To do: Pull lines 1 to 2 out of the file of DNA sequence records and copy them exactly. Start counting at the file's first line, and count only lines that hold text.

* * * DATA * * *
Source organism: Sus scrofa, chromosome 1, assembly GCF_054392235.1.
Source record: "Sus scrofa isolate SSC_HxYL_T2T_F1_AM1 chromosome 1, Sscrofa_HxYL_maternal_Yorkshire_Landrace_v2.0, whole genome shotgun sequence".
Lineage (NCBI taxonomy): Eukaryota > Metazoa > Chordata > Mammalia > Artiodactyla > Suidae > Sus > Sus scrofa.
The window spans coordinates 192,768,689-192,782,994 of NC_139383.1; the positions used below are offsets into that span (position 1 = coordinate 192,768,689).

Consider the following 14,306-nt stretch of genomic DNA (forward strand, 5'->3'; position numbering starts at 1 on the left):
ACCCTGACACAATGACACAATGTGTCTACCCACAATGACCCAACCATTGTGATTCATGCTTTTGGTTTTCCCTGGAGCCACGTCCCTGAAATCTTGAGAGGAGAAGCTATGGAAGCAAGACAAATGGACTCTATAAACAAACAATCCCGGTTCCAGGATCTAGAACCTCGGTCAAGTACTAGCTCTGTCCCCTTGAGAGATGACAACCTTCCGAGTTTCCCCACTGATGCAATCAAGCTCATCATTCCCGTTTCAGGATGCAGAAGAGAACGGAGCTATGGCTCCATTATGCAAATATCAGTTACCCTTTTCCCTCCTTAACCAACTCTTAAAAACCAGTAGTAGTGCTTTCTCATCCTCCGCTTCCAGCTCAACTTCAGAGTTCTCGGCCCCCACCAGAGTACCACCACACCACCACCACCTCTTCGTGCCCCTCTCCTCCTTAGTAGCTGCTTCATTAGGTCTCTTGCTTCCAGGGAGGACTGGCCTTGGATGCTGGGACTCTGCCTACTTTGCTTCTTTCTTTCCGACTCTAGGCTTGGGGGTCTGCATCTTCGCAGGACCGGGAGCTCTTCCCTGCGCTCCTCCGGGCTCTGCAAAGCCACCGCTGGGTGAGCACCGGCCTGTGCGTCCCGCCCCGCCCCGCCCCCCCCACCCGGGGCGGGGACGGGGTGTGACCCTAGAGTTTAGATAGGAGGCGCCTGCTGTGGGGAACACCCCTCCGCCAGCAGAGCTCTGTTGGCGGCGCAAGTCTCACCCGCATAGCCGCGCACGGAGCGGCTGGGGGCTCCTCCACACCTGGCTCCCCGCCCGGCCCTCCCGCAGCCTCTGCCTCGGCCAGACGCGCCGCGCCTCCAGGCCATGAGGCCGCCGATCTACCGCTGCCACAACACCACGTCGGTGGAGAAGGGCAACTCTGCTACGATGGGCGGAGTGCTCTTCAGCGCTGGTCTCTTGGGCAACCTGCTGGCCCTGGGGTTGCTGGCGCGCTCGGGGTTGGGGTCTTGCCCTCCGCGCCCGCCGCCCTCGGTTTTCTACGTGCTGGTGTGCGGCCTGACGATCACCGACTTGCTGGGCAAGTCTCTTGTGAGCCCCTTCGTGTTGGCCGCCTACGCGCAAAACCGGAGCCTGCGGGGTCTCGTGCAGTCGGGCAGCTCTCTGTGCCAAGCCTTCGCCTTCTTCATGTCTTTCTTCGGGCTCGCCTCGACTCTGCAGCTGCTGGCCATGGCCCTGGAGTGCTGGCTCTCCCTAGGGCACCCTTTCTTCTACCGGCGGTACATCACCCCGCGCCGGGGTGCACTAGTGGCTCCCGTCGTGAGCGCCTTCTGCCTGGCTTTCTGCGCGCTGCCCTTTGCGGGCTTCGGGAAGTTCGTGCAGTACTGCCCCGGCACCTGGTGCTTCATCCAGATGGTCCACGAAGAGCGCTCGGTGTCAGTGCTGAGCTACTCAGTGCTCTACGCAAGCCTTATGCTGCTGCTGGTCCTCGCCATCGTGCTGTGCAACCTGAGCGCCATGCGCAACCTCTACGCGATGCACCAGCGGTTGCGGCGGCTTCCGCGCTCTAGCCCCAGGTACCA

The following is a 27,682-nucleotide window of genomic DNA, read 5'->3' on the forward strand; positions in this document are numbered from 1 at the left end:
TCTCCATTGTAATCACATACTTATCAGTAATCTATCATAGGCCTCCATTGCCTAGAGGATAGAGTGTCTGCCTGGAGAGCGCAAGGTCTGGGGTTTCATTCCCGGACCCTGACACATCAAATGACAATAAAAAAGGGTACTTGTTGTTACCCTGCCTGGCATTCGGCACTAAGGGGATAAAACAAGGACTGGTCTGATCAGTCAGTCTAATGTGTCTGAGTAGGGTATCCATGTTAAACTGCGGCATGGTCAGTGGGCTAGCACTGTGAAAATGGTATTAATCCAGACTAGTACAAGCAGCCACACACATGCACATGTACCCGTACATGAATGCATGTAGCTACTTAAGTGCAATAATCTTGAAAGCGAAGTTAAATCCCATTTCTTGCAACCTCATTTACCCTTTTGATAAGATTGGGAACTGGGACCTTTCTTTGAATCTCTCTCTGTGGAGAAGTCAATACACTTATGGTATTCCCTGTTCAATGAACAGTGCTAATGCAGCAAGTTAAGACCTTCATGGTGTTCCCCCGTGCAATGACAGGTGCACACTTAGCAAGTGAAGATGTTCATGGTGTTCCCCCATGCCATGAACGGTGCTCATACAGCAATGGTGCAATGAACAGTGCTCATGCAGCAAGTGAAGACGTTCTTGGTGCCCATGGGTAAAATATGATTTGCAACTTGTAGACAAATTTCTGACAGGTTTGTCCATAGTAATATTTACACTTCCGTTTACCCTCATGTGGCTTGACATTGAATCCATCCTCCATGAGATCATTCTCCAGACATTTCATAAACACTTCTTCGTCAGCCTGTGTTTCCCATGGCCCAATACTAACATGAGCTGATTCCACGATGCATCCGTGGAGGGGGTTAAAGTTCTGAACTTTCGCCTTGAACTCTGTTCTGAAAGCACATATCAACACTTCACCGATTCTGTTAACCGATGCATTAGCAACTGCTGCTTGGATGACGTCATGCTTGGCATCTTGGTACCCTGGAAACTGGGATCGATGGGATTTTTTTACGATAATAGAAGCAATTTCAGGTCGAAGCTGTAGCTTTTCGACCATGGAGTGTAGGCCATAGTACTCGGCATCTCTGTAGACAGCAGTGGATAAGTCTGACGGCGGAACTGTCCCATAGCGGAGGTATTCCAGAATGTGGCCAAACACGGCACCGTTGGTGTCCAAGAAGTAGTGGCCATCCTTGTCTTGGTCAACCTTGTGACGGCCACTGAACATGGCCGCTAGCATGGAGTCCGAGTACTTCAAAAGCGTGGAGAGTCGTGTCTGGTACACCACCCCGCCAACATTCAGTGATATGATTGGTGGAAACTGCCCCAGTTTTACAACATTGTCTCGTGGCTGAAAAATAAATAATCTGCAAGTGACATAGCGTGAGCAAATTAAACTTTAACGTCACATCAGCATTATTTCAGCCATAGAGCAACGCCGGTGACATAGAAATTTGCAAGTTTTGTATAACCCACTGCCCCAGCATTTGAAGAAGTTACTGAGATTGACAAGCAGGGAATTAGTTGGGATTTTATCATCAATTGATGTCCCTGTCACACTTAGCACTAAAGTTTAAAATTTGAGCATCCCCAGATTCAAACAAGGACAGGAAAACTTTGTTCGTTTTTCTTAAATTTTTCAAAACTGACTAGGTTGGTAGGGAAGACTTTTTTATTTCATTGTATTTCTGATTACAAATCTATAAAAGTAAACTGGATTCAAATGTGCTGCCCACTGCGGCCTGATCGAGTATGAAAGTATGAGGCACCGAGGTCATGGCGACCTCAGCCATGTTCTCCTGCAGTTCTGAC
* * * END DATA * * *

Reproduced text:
Source organism: Sus scrofa, chromosome 1, assembly GCF_054392235.1.
Source record: "Sus scrofa isolate SSC_HxYL_T2T_F1_AM1 chromosome 1, Sscrofa_HxYL_maternal_Yorkshire_Landrace_v2.0, whole genome shotgun sequence".